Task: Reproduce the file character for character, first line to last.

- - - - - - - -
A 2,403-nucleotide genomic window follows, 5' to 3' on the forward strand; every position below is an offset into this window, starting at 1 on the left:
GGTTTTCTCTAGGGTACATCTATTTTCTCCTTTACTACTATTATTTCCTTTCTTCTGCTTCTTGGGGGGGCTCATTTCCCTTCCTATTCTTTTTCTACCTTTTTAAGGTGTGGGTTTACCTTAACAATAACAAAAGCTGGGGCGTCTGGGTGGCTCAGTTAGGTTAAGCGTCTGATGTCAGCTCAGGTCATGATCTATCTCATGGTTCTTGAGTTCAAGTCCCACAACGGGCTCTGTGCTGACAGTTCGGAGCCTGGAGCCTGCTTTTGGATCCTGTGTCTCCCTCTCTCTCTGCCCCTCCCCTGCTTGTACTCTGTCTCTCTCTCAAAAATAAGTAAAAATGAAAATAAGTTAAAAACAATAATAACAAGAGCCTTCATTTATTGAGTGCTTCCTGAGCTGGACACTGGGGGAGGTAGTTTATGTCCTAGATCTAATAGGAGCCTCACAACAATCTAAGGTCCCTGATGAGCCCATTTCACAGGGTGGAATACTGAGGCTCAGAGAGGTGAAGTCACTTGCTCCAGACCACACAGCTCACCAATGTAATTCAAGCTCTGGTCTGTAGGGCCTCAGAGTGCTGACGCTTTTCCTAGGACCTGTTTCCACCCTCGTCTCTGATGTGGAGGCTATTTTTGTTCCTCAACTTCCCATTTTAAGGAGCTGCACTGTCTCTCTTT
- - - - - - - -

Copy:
A 2,403-nucleotide genomic window follows, 5' to 3' on the forward strand; every position below is an offset into this window, starting at 1 on the left:
GGTTTTCTCTAGGGTACATCTATTTTCTCCTTTACTACTATTATTTCCTTTCTTCTGCTTCTTGGGGGGGCTCATTTCCCTTCCTATTCTTTTTCTACCTTTTTAAGGTGTGGGTTTACCTTAACAATAACAAAAGCTGGGGCGTCTGGGTGGCTCAGTTAGGTTAAGCGTCTGATGTCAGCTCAGGTCATGATCTATCTCATGGTTCTTGAGTTCAAGTCCCACAACGGGCTCTGTGCTGACAGTTCGGAGCCTGGAGCCTGCTTTTGGATCCTGTGTCTCCCTCTCTCTCTGCCCCTCCCCTGCTTGTACTCTGTCTCTCTCTCAAAAATAAGTAAAAATGAAAATAAGTTAAAAACAATAATAACAAGAGCCTTCATTTATTGAGTGCTTCCTGAGCTGGACACTGGGGGAGGTAGTTTATGTCCTAGATCTAATAGGAGCCTCACAACAATCTAAGGTCCCTGATGAGCCCATTTCACAGGGTGGAATACTGAGGCTCAGAGAGGTGAAGTCACTTGCTCCAGACCACACAGCTCACCAATGTAATTCAAGCTCTGGTCTGTAGGGCCTCAGAGTGCTGACGCTTTTCCTAGGACCTGTTTCCACCCTCGTCTCTGATGTGGAGGCTATTTTTGTTCCTCAACTTCCCATTTTAAGGAGCTGCACTGTCTCTCTTT